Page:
Exploring Merseyside: Liverpool Loiterers
I was first inspired to establish the group Liverpool Loiterers a few months ago when I had a fabulous loitering experience in Liverpool with my friend Theo. We spent an entire afternoon wandering around the city centre, exploring the old industrial northern docks and even stumbling across the well-concealed entrance to the Leeds-Liverpool Canal and the Eldonian Basin. These were delights we had never seen before, even after three years in the city. We were sure that many other students and locals must have a similar feeling of detachment from the city and would enjoy rediscovering it anew. Thus, Liverpool Loiterers was born.
We, the Liverpool Loiterers, feel that Liverpool is such an easily under-appreciated city and that this is a real shame. It is most well-known for its negative reputation leftover from the 1980s and even modern students living here for three or more years can struggle to fully appreciate its charm. As former students, we spent much of our university years zipping between the campus, the student residential area of Smithdown Road and the clubbing district around Seel Street. Although this was great fun, it really limited our experience of Liverpool. Through chatting to the older residents and families of Liverpool we discovered that many of them had not had the opportunity to explore Liverpool as thoroughly as they would have liked.
Liverpool Loiterers aims to change this. Liverpool has so much to offer; so many places that are hidden so much history and wildlife that is unknown. As a group, we explore abandoned and wild places within Merseyside and the surrounding area. We intend to re-appreciate our home and prove that you don’t have to travel far or spend a fortune to find adventure in life.
With this in mind, I have organised a variety of free trips to get to know Merseyside better. We’ve had many successful trips; highlights have included the Mersey at sunrise, the northern docks, Crosby beach and city centre street art. We’ve been treated to some amazingly desolate views of the urban decay and industrial heritage of north Liverpool, half-demolished warehouses and metal refineries. But we’ve also seen sublime views of the huge pink sun setting over the waves as an apparent mass-exodus of iron men occurs on Crosby beach.
One common confusion about the group surrounds the idea that Liverpool Loiterers is a hiking or tour group. The group does exactly what it says on the tin: loiters. We reject power-walking to a specific destination with heads down, not taking in our environment and relying on a leader to inform us of what is noteworthy. Instead, we wander about slowly, gazing at everything around us and sharing our knowledge and observations of the places we visit. In 1862 Henry David Thoreau wrote about his walking or sauntering, a word which is ‘beautifully derived from “idle people who roved about the country in the Middle ages and asked charity under pretence of going à la Sainte Terre,” to the Holy Land, till the children exclaimed, “There goes a Sainte-Terrer,” a Saunterer, a Holy-Lander.’ He claimed that real saunterers go to the Holy Land in their walks or experience a similar sort of pleasure. So the Liverpool Loiterers aim to saunter and wander just as much as loiter. We believe in the pleasure of walking for the sake of potential adventure rather than with a specific goal or time frame.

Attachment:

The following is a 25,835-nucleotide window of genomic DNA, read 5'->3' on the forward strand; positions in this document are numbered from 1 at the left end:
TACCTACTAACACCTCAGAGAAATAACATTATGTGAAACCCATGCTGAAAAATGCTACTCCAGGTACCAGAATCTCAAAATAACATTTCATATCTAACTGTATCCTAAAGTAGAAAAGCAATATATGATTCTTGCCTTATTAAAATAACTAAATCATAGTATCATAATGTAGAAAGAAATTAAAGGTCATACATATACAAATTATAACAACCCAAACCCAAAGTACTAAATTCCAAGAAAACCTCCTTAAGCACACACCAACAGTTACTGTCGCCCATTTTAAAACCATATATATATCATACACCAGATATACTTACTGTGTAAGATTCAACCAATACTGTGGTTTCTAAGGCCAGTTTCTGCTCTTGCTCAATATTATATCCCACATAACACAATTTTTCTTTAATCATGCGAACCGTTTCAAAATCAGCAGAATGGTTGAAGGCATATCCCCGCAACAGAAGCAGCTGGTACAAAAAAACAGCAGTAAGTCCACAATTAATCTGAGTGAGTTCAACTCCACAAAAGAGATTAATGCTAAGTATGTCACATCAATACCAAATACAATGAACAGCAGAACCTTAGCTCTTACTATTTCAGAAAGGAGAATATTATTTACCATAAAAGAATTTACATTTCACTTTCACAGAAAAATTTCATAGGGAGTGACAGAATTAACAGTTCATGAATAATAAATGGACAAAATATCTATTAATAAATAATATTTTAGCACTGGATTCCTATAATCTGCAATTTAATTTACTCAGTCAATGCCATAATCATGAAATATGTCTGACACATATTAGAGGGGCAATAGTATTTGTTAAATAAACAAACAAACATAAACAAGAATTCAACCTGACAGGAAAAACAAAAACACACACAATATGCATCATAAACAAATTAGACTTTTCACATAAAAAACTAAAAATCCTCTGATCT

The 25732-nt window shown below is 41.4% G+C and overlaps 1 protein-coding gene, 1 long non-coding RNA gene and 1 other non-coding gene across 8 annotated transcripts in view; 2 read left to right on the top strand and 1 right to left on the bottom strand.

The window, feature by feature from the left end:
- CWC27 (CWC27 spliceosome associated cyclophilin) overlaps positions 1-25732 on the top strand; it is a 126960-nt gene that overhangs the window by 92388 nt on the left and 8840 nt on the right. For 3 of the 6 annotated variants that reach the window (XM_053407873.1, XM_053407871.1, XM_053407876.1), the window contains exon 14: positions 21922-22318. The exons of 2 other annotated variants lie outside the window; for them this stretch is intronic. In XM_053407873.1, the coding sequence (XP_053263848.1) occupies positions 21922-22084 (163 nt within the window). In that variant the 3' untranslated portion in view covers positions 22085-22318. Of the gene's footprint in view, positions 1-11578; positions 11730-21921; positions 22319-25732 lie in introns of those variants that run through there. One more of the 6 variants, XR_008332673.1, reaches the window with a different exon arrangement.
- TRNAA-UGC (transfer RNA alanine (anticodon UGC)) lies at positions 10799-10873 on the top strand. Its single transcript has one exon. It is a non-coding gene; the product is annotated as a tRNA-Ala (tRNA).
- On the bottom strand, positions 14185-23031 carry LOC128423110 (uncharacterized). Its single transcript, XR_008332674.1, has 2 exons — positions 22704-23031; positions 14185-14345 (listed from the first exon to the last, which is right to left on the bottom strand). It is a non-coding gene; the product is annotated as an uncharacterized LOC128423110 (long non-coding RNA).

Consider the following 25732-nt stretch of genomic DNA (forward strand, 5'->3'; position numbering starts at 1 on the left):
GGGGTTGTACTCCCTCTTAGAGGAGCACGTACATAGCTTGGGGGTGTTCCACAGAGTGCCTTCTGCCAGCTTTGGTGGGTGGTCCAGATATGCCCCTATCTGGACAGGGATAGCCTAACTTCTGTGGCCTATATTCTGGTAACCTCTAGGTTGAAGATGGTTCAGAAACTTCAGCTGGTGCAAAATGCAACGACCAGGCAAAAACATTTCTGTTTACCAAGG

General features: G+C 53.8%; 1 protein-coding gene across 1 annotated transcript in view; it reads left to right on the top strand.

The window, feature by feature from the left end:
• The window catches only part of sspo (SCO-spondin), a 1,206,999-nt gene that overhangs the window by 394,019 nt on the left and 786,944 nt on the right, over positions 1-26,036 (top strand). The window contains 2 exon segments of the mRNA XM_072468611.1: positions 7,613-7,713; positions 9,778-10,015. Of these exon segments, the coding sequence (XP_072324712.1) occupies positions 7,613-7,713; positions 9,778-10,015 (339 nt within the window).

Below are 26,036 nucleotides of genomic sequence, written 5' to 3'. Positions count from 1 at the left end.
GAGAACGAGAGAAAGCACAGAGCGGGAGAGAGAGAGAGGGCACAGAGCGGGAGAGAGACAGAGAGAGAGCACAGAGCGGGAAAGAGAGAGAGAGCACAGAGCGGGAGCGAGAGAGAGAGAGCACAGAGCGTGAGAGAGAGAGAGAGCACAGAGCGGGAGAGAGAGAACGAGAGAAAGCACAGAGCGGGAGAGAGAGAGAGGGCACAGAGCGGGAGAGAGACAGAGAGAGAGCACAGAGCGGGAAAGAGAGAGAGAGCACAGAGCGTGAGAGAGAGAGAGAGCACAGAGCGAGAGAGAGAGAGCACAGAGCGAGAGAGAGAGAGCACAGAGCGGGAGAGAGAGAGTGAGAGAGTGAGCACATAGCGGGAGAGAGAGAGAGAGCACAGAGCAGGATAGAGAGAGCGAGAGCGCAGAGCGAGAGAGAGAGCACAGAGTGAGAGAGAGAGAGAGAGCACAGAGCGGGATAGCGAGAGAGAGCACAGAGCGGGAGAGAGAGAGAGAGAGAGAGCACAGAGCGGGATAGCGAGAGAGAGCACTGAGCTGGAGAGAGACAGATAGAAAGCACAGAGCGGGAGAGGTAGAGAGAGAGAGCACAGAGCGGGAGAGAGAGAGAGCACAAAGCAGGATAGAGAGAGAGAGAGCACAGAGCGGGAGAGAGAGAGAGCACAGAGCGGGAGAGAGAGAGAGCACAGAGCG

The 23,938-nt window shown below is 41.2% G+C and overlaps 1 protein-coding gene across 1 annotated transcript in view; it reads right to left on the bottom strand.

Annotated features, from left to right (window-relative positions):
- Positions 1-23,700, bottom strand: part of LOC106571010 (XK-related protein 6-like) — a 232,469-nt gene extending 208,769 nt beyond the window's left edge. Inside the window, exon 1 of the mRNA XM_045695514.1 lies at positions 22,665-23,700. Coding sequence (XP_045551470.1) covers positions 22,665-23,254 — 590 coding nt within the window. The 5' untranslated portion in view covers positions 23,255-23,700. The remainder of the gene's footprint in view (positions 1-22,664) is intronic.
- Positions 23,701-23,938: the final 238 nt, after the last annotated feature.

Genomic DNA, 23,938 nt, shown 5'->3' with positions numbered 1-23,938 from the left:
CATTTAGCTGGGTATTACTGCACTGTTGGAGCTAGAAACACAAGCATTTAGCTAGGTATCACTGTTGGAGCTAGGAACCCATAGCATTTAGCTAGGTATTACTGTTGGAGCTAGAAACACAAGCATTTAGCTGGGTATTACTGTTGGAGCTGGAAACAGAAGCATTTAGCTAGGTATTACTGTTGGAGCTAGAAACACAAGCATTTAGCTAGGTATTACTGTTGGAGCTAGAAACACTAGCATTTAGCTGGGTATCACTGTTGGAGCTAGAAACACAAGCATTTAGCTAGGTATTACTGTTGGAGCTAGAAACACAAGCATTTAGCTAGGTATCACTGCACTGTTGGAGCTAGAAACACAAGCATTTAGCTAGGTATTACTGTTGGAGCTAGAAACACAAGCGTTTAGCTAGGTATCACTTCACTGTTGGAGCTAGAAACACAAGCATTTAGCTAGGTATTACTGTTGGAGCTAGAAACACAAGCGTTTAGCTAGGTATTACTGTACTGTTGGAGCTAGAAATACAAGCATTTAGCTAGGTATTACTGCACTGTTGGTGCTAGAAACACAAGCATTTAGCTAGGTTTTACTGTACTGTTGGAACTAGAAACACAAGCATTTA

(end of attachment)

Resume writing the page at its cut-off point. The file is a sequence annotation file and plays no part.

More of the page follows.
Of course, Liverpool is not the only place to establish a loitering group. Manchester, too, is home to a group called the Loiterers Resistance Movement which is formed of locals who regularly organise together to wander around the city. They describe themselves as:
‘a Manchester based collective of artists and activists interested in psychogeography, public space and the hidden stories of the city. We can’t agree on what psychogeography means but we all like plants growing out of the side of buildings, looking at things from new angles, radical history, drinking tea and getting lost; having fun and feeling like a tourist in your home town. Gentrification, advertising and blandness make us sad. We believe there is magic in the mancunian rain. Our city is wonderful and made for more than shopping. We want to reclaim it for play and revolutionary fun….’
It is exciting to see multiple groups springing up across the North West dedicated to re-appreciating their environment and rejecting the commercialisation of entertainment. Fundamentally, getting in touch with your own city should be as accessible as possible.
So far, Liverpool Loiterers has had lots of positive feedback and suggestions for amazing places to loiter. As well as successful trips the group member numbers have increased rapidly and it is going from strength to strength. We will soon be linking to other organisations full of like-minded urban explorers such as foraging and abandoned places groups. The group is open to everyone so I hope that both newcomers to the city and local scousers will be inspired to join us for future adventure! And who knows – perhaps even more similar groups will soon be emerging from non-Liverpool-residing persons across the country.
Liverpool Loiterers are always looking for more people to join them on their ambling adventures around Liverpool. Join the group here, or search ‘Liverpool Loiterers’ on Facebook. All photos pictured here are Charlotte’s, and you can see the original blog post and more of her thoughts on her blog.